Imaginative Resistance is explained by the following two considerations: (1) the scenarios that evoke imaginative resistance are conceptually impossible; (2) the conceptual impossibility of these scenarios renders them unimaginable.

Tamar Gendler responds by providing examples of "imaginable conceptual impossibilities," that is, concepts we can both 1) imagine easily, 2) hold to be physically (or even logically) impossible. We all know that the following propositions are false, and impossibly so: a) 12 is not the sum of 5 and 7, b) 12 used to be the sum of 5 and 7, but is no longer the sum of 5 and 7, c) 12 both is and is not the sum of 5 and 7.

Now the question is: can we imagine these to be correct? Gendler offers the following story as evidence that we, in fact, can:

The Tower of Goldbach

Long long ago, when the world was created, every even number was the sum of two primes. Although most people suspected that this was the case, no one was completely certain. So a great convocation was called, and for forty days and forty nights, all the mathematicians of the world labored together in an effort to prove this hypothesis. Their efforts were not in vain: at midnight on the fortieth day, a proof was found. "Hoorah!" they cried, "we have unlocked the secret of nature."

But when God heard this display of arrogance, God was angry. From heaven roared a thundering voice: "My children, you have gone too far. You have understood too many of the universe's secrets. From this day forth, no longer shall twelve be sum of two primes." And God's word was made manifest, and twelve was no longer the sum of two primes.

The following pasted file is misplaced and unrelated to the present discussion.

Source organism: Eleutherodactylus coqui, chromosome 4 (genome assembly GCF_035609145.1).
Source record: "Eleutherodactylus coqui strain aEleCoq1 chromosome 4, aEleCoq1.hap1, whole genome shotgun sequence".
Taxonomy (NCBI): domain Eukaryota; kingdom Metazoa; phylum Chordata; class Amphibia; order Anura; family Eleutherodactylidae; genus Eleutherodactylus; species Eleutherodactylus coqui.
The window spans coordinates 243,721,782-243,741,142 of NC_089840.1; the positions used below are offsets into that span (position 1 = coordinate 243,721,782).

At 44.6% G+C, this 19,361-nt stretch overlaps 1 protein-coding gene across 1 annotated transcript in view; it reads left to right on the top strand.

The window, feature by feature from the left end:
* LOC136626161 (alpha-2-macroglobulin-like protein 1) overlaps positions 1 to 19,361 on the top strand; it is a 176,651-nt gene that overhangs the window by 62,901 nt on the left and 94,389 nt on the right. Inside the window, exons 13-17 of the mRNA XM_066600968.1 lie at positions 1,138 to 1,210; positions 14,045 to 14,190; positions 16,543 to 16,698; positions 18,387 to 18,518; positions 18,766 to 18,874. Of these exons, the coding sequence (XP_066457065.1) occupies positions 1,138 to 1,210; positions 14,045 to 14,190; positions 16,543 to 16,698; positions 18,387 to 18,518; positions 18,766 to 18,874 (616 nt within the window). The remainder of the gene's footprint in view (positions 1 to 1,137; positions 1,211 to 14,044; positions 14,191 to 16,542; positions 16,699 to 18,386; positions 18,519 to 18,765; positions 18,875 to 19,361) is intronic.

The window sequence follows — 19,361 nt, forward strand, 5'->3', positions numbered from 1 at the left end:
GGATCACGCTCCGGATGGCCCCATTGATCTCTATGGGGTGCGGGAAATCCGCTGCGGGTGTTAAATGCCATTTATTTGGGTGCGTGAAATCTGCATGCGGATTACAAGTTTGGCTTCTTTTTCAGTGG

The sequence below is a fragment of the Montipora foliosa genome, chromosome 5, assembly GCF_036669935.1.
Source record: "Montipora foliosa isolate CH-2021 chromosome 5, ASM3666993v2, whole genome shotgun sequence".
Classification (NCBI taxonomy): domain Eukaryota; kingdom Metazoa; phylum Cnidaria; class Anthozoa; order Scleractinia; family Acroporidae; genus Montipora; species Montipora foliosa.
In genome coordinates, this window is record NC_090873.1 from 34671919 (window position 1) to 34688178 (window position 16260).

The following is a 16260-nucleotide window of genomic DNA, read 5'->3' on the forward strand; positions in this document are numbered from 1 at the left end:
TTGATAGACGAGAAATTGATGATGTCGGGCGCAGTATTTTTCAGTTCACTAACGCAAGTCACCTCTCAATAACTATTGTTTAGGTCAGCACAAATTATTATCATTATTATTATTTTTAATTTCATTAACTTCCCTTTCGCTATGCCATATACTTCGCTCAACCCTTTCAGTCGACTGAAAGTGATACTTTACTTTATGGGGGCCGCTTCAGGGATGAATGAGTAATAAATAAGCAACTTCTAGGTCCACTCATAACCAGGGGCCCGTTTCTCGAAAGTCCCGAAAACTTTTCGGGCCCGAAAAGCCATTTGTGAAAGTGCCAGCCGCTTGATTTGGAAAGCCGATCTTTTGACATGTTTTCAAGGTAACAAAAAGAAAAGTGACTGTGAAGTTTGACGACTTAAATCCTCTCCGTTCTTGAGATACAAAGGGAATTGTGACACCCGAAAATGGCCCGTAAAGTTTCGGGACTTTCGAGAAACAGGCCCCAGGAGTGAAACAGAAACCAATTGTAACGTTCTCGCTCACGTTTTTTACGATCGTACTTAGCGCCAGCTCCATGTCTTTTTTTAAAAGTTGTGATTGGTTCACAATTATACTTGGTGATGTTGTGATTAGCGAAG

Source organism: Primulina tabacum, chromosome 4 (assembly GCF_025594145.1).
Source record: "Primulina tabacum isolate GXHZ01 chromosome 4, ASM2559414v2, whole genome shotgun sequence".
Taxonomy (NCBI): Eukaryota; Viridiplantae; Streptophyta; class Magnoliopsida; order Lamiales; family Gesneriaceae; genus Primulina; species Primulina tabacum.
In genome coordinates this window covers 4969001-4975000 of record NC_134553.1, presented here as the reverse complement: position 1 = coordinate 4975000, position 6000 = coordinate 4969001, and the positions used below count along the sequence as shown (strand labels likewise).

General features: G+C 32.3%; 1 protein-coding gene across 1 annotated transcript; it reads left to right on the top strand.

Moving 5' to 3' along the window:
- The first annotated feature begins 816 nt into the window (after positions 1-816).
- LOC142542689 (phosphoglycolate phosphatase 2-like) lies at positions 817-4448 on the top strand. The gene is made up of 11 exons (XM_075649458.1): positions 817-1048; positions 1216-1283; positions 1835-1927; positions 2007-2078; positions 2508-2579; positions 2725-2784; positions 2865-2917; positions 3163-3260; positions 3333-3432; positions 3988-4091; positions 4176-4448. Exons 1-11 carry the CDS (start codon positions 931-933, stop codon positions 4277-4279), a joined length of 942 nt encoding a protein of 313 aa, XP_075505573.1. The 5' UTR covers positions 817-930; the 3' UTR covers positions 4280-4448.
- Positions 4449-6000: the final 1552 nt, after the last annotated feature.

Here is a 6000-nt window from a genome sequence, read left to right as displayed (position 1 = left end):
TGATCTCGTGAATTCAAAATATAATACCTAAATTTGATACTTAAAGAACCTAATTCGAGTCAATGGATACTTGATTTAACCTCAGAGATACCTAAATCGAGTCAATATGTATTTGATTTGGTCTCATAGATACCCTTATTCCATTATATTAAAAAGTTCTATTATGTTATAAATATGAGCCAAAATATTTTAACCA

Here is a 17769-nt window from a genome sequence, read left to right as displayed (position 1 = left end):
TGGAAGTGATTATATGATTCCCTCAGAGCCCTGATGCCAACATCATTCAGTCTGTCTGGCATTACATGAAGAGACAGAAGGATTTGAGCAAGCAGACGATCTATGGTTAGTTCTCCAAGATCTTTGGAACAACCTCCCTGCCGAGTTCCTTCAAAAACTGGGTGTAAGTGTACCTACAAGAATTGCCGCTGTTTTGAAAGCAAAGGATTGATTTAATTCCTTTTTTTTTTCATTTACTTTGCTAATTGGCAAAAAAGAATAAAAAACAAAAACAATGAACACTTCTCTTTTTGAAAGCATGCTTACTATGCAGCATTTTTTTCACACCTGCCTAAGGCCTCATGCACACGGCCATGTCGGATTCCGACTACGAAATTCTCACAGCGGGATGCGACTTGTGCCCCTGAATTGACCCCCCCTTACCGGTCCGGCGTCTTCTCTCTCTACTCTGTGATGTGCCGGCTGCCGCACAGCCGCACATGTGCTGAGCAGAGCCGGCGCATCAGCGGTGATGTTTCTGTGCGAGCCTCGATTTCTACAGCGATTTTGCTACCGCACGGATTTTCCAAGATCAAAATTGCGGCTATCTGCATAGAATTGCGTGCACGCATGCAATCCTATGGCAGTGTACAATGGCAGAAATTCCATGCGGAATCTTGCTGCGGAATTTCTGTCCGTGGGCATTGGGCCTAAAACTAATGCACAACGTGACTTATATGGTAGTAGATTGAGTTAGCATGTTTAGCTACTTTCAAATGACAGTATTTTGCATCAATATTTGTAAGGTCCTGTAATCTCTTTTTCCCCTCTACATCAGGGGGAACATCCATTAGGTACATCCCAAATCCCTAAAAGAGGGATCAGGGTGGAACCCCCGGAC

The mathematicians were distraught- all their efforts had been in vain. They beseeched God: "Please," they said, "if we can find twelve persons among us who are still faithful to You, will You not relent and make twelve once again the sum of two primes?" And so God agreed. The mathematicians searched and searched. In one town, they found seven who were righteous. In another, they found five. They tried to bring them together to make twelve, but because twelve was no longer the sum of two primes, they could not. "Lord," they cried out, "what shall we do? If You lifted Your punishment, there would indeed be twelve righteous souls, and Your decision to do so would be in keeping with Your decree. But until You do, twelve are not to be found, and we are destined forever to have labored in vain."

God was moved by their plea, and called upon Solomon to aid in making the decision. Carefully, Solomon weighed both sides of the issue. If twelve again became the sum of two primes, then the conditions according to which God and the mathematicians had agreed would be satisfied. And if twelve remained not the sum of two primes,again the conditions according to which God and the mathematicians had agreed would be satisfied. How Solomonic it would be to satisfy the conditions twice over!

So with great fanfare, the celebrated judge announced his resolution of the dispute: From that day on, twelve both was and was not the sum of five and seven. And the heavens were glad, and the mountains rang with joy. And the voices of the five and seven righteous souls rose toward heaven, a chorus twelve and not-twelve, singing in harmonious unity the praises of the Lord. The End.

I find this story quite convincing: impossibilities are imaginable. It may in fact be the case that nothing does not exist, or that nothing is an ill-formed concept, or that nothingness is impossibly remote from human experience. None of that suggests that nothingness is unimaginable.


Yes, it is possible to have imagined nothingness, but the realization of having done so only happens once you are brought back to awareness. The first thing you will realize is that you are thinking again, which leads to the epiphany that for a moment you were truly not having any thoughts.